A Prisoner of Habit
by Charles C. Cole
I am a creature of routine; structure defines me. I am neither proud nor embarrassed, though I am aware of an underlying vulnerability in this overreliance on forces outside my influence. Still, there is an inner peace in knowing life’s dependable sequence of events. Trash collection is on Thursdays. Expired food is disposed of promptly. I push away from my desk at four every afternoon, rain or shine. If I shake a canned carbonated drink, opening it will cause a mild explosion.
Nearly every morning on my usually mundane drive to work, at a point a little over three miles from my modest bedroom community, I take a left turn off the busy two-lane country highway that runs the entire width of the state. I cruise down Brookside Drive, a shortcut of sorts, certainly a quieter surface road. I glance at the clock in the dashboard — always 7:45 — and decompress a little.
The neighborhood throughway has plenty of pot-holes, a sign that the street isn’t significant enough to be on the radar of anyone important and is still lightly trafficked and semi-secret to the uninitiated. I pass a well-established state-funded halfway house for adults not equipped to care for themselves, with a long and full parking lot.
The house lots here are large enough that boundary-minded citizens know not to feel crowded or intruded upon by society. And there is one steep driveway where a large plastic skeleton sits comfortably in a tall white lifeguard chair beside the entrance, promoting a quirky antique shop, It tells me that differences are tolerated here and that we aren’t far off the beaten track after all.
It is here that I pass the trim, behatted silver-haired man briskly walking his little black, pointy-eared dog, perhaps an Australian shepherd mix. The man is walking on my side of the road, towards me, his chin held high. He wears a loose, zippered red wind breaker and khaki ballcap. The dog’s tail is straight up, wagging like a bone detector. I always wave, briefly and politely, and the man always nods. Through circumstances of habit, we have become part of each other’s weekday morning agenda.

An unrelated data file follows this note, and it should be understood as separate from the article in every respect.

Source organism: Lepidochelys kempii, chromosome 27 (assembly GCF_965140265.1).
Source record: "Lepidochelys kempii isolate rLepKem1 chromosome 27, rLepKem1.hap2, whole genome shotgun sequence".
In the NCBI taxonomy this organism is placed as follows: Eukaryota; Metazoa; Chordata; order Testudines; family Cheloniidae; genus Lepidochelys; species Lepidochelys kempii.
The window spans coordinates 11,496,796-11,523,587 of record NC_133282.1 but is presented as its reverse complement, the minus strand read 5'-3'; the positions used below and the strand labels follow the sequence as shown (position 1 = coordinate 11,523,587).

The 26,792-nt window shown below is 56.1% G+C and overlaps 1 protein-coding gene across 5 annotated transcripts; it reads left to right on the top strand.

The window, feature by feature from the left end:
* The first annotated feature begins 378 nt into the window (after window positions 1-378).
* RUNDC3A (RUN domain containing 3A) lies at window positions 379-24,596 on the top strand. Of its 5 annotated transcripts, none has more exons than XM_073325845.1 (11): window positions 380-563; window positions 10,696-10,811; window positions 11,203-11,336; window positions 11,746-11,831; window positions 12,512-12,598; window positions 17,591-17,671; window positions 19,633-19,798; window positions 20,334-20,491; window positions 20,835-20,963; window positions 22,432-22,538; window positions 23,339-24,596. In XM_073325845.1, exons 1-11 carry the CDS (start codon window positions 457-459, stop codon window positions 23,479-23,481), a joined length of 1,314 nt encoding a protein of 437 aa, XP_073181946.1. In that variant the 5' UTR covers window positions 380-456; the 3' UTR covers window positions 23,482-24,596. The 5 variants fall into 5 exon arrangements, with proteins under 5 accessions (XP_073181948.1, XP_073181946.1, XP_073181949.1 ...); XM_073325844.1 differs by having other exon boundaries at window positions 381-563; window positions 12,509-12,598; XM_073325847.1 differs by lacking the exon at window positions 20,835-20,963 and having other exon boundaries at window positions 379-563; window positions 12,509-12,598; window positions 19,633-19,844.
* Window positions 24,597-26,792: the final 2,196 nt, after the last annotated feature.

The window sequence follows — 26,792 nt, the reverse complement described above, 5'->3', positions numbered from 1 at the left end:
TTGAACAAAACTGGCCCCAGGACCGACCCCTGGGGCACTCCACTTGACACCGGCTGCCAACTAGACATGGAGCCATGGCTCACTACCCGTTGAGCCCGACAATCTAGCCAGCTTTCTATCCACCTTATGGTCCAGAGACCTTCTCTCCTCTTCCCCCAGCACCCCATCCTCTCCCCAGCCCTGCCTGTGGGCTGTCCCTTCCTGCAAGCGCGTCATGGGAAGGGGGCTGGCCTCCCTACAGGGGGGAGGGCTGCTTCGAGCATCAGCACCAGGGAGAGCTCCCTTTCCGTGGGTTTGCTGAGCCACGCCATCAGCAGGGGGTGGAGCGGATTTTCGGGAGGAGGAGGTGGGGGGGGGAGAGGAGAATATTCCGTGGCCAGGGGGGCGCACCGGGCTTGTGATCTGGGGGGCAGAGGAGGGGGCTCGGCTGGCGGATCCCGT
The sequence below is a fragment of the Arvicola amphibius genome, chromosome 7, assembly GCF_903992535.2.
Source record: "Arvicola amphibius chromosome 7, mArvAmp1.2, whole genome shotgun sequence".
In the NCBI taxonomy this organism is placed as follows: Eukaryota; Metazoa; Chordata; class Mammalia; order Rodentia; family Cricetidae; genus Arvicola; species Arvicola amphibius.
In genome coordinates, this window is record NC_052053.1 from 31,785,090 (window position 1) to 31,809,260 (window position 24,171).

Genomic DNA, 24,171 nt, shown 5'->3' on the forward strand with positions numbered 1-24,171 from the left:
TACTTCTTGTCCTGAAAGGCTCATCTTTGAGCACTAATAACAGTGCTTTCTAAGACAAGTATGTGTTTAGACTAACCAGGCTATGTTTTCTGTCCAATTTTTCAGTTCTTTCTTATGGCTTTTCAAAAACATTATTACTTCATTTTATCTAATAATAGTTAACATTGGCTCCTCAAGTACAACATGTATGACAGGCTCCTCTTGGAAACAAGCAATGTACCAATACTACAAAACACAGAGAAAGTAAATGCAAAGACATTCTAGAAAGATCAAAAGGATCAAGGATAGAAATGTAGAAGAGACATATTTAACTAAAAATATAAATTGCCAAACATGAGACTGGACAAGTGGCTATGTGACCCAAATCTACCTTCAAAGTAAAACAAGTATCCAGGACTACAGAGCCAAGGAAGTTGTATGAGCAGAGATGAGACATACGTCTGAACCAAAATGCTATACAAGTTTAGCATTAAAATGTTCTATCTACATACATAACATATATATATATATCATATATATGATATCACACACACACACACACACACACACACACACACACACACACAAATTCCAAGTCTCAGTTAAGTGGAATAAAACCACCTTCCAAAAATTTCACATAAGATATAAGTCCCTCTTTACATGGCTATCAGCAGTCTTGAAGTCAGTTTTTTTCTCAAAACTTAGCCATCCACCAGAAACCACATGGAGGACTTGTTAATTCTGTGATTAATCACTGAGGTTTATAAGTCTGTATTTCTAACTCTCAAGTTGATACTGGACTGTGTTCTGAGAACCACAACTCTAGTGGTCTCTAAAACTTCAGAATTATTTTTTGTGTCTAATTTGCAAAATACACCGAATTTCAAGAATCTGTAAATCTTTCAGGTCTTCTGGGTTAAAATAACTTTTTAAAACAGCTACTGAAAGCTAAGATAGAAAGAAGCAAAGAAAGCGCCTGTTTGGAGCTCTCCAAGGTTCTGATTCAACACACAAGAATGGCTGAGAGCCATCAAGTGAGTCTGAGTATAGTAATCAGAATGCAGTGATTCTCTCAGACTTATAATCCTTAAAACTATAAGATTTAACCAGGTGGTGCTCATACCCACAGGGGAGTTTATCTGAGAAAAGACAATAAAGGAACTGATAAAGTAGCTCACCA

Therefore, one Monday when he is absent, something is “askew” inside me. Perhaps he’s overslept or is out of town or has taken ill. Is it me? Am I early or late? But, no, I’m right on schedule. Where is he?
At work, my twenty-something manager notes that I appear “on edge.” I absentmindedly put a blue marker pen into my shirt pocket, without the cap. The next day, again without my pedestrian sighting, I take a rushed lunch and turn too quickly into a grocery store parking lot, bending my wheelrim against an unforgiving curb, gaining a flat tire for my efforts. The absent stranger has unexpectedly rattled my otherwise calm existence. Whatever his reasons, he has not considered the dire repercussions.
The next day, in self-defense, I travel an alternate route; I take the state highway three more miles. Traffic is stop and go, often crawling, and we are delayed by an additional five traffic lights, I suppose, meant to manage the flow but only provoking more impatience and even honking. The people around me know they are not in control of their commute. Some make rash adjustments by running red lights. Some clearly consider the double-yellow line separating the opposing lane a mere suggestion. They are frustrated, gesticulating wildly behind the wheel, traveling in high dudgeon. I feel their pain. If this is empathy, I want none of it.
I consider options. I envy my fellow drivers hidden behind darkly tinted windows. I wonder, for the first time, what it’s like to telecommute, to work from home. Is there any sense to starting work earlier or leaving later to avoid rush-hour syndrome? Do I really have viable alternatives?
On Saturday morning, I get up when I would normally sleep in. I drive to this man’s neighborhood and I park on the side of the road. I don’t know which house is his. I will approach the first person I see. I will find answers. I am living the effect, so I must know the cause.
A woman steps out to retrieve a newspaper from her front porch. She is about his age, his complexion, his level of fitness, as if these things have relevance. I step out of my car and call to her. “Excuse me!”
She hesitates. “Yes? May I help you?”
“If only you can,” I begin. I explain.
“I know who you mean: Mr. Barrows. Three doors down, same side of the street. We weren’t close. Heart attack. Completely unexpected. I’m sorry. He was probably in better physical shape than most of us. I think his first attack was about ten years ago. The morning walk was part of his countermeasures. Not enough, I guess.”
“Who’s walking his dog?” I ask. “I haven’t seen it when I drive by.”
“I really don’t know. That’s a good question. Of course, some dogs give up at a time like this.”
“Can you find out and email me?” I give her my business card. “I never met him, but I did see him and his dog every morning. They seemed to be a team.” I add a thought to myself: They were inspirational.
“My husband probably knows,” she says. “Wait here.” She’s gone but a minute. When she returns, I can’t believe she’s had time enough for a conversation. “If he’s still alive, you might try the shelter. The widow isn’t a dog person.”
I get in my car and go to the shelter, right then. They are twenty minutes from opening when I get there. The dog’s name is “Brighty” and he’s six. He’s confused and distressed and more than willing to leave with me. At my home, I learn he’s never been trained to go upstairs, so I sleep in the spare bedroom on the ground floor and set the alarm for our morning walk.
Copyright © 2019 by Charles C. Cole